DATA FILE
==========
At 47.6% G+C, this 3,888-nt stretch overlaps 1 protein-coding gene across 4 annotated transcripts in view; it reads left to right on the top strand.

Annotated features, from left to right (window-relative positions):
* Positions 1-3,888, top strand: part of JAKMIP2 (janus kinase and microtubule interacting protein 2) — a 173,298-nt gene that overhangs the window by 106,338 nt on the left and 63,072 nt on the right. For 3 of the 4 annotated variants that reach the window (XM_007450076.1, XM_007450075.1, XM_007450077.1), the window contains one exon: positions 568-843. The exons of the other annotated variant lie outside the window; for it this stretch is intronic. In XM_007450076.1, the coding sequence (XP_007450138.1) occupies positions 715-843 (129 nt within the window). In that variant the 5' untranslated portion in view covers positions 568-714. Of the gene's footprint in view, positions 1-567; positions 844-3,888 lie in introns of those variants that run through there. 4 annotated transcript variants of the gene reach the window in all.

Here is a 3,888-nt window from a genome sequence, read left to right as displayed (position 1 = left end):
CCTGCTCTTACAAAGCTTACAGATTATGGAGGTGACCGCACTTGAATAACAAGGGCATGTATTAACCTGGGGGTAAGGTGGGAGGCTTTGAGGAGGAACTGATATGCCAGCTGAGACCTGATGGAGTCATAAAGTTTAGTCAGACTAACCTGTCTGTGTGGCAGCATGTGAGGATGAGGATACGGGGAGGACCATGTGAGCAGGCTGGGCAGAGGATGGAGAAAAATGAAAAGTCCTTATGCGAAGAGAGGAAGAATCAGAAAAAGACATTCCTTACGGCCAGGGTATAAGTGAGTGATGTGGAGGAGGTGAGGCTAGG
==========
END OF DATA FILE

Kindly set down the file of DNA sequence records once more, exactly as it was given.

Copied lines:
At 47.6% G+C, this 3,888-nt stretch overlaps 1 protein-coding gene across 4 annotated transcripts in view; it reads left to right on the top strand.

Annotated features, from left to right (window-relative positions):
* Positions 1-3,888, top strand: part of JAKMIP2 (janus kinase and microtubule interacting protein 2) — a 173,298-nt gene that overhangs the window by 106,338 nt on the left and 63,072 nt on the right. For 3 of the 4 annotated variants that reach the window (XM_007450076.1, XM_007450075.1, XM_007450077.1), the window contains one exon: positions 568-843. The exons of the other annotated variant lie outside the window; for it this stretch is intronic. In XM_007450076.1, the coding sequence (XP_007450138.1) occupies positions 715-843 (129 nt within the window). In that variant the 5' untranslated portion in view covers positions 568-714. Of the gene's footprint in view, positions 1-567; positions 844-3,888 lie in introns of those variants that run through there. 4 annotated transcript variants of the gene reach the window in all.

Here is a 3,888-nt window from a genome sequence, read left to right as displayed (position 1 = left end):
CCTGCTCTTACAAAGCTTACAGATTATGGAGGTGACCGCACTTGAATAACAAGGGCATGTATTAACCTGGGGGTAAGGTGGGAGGCTTTGAGGAGGAACTGATATGCCAGCTGAGACCTGATGGAGTCATAAAGTTTAGTCAGACTAACCTGTCTGTGTGGCAGCATGTGAGGATGAGGATACGGGGAGGACCATGTGAGCAGGCTGGGCAGAGGATGGAGAAAAATGAAAAGTCCTTATGCGAAGAGAGGAAGAATCAGAAAAAGACATTCCTTACGGCCAGGGTATAAGTGAGTGATGTGGAGGAGGTGAGGCTAGG